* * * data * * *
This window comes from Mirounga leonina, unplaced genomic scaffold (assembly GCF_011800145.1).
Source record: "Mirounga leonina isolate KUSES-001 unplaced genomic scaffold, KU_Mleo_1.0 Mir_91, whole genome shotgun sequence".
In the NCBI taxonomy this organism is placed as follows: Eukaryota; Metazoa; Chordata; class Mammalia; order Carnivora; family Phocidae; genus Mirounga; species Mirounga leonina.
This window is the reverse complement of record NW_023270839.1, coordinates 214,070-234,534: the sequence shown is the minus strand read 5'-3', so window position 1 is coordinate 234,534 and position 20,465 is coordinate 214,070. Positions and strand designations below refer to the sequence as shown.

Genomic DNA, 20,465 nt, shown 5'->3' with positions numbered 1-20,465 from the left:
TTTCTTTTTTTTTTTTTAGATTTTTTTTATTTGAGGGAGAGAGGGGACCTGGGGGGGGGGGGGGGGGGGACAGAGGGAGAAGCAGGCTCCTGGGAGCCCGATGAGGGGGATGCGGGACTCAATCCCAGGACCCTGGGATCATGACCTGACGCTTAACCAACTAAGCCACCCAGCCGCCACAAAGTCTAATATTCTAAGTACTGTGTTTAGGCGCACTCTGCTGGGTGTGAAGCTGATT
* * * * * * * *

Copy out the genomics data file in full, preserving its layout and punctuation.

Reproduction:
This window comes from Mirounga leonina, unplaced genomic scaffold (assembly GCF_011800145.1).
Source record: "Mirounga leonina isolate KUSES-001 unplaced genomic scaffold, KU_Mleo_1.0 Mir_91, whole genome shotgun sequence".
In the NCBI taxonomy this organism is placed as follows: Eukaryota; Metazoa; Chordata; class Mammalia; order Carnivora; family Phocidae; genus Mirounga; species Mirounga leonina.
This window is the reverse complement of record NW_023270839.1, coordinates 214,070-234,534: the sequence shown is the minus strand read 5'-3', so window position 1 is coordinate 234,534 and position 20,465 is coordinate 214,070. Positions and strand designations below refer to the sequence as shown.

Genomic DNA, 20,465 nt, shown 5'->3' with positions numbered 1-20,465 from the left:
TTTCTTTTTTTTTTTTTAGATTTTTTTTATTTGAGGGAGAGAGGGGACCTGGGGGGGGGGGGGGGGGGGACAGAGGGAGAAGCAGGCTCCTGGGAGCCCGATGAGGGGGATGCGGGACTCAATCCCAGGACCCTGGGATCATGACCTGACGCTTAACCAACTAAGCCACCCAGCCGCCACAAAGTCTAATATTCTAAGTACTGTGTTTAGGCGCACTCTGCTGGGTGTGAAGCTGATT